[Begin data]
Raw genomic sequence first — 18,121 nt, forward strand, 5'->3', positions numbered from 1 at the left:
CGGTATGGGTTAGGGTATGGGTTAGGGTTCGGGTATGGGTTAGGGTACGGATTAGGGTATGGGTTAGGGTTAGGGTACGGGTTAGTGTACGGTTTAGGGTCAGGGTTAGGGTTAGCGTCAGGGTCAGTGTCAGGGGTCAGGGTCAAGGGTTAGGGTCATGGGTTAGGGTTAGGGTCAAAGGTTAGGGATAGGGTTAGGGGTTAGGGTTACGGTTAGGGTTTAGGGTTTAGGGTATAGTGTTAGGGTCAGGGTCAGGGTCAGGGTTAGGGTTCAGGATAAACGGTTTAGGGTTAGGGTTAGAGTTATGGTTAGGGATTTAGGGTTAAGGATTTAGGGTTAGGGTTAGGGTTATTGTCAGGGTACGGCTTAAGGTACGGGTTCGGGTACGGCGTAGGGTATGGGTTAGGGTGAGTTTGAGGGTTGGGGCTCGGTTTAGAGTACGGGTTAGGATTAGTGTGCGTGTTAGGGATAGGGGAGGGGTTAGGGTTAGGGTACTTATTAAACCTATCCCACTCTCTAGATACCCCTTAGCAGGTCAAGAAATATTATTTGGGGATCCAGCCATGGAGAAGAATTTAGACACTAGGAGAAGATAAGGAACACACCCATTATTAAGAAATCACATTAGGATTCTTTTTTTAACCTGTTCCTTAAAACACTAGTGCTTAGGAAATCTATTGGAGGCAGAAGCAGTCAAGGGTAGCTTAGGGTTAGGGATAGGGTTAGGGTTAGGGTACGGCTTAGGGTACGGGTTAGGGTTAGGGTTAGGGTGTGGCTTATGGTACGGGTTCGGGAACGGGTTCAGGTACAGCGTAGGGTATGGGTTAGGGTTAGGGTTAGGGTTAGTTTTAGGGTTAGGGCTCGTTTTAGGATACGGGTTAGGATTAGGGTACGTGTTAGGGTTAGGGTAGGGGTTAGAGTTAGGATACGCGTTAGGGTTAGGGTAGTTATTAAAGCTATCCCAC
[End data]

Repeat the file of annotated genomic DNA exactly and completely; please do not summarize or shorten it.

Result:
Raw genomic sequence first — 18,121 nt, forward strand, 5'->3', positions numbered from 1 at the left:
CGGTATGGGTTAGGGTATGGGTTAGGGTTCGGGTATGGGTTAGGGTACGGATTAGGGTATGGGTTAGGGTTAGGGTACGGGTTAGTGTACGGTTTAGGGTCAGGGTTAGGGTTAGCGTCAGGGTCAGTGTCAGGGGTCAGGGTCAAGGGTTAGGGTCATGGGTTAGGGTTAGGGTCAAAGGTTAGGGATAGGGTTAGGGGTTAGGGTTACGGTTAGGGTTTAGGGTTTAGGGTATAGTGTTAGGGTCAGGGTCAGGGTCAGGGTTAGGGTTCAGGATAAACGGTTTAGGGTTAGGGTTAGAGTTATGGTTAGGGATTTAGGGTTAAGGATTTAGGGTTAGGGTTAGGGTTATTGTCAGGGTACGGCTTAAGGTACGGGTTCGGGTACGGCGTAGGGTATGGGTTAGGGTGAGTTTGAGGGTTGGGGCTCGGTTTAGAGTACGGGTTAGGATTAGTGTGCGTGTTAGGGATAGGGGAGGGGTTAGGGTTAGGGTACTTATTAAACCTATCCCACTCTCTAGATACCCCTTAGCAGGTCAAGAAATATTATTTGGGGATCCAGCCATGGAGAAGAATTTAGACACTAGGAGAAGATAAGGAACACACCCATTATTAAGAAATCACATTAGGATTCTTTTTTTAACCTGTTCCTTAAAACACTAGTGCTTAGGAAATCTATTGGAGGCAGAAGCAGTCAAGGGTAGCTTAGGGTTAGGGATAGGGTTAGGGTTAGGGTACGGCTTAGGGTACGGGTTAGGGTTAGGGTTAGGGTGTGGCTTATGGTACGGGTTCGGGAACGGGTTCAGGTACAGCGTAGGGTATGGGTTAGGGTTAGGGTTAGGGTTAGTTTTAGGGTTAGGGCTCGTTTTAGGATACGGGTTAGGATTAGGGTACGTGTTAGGGTTAGGGTAGGGGTTAGAGTTAGGATACGCGTTAGGGTTAGGGTAGTTATTAAAGCTATCCCAC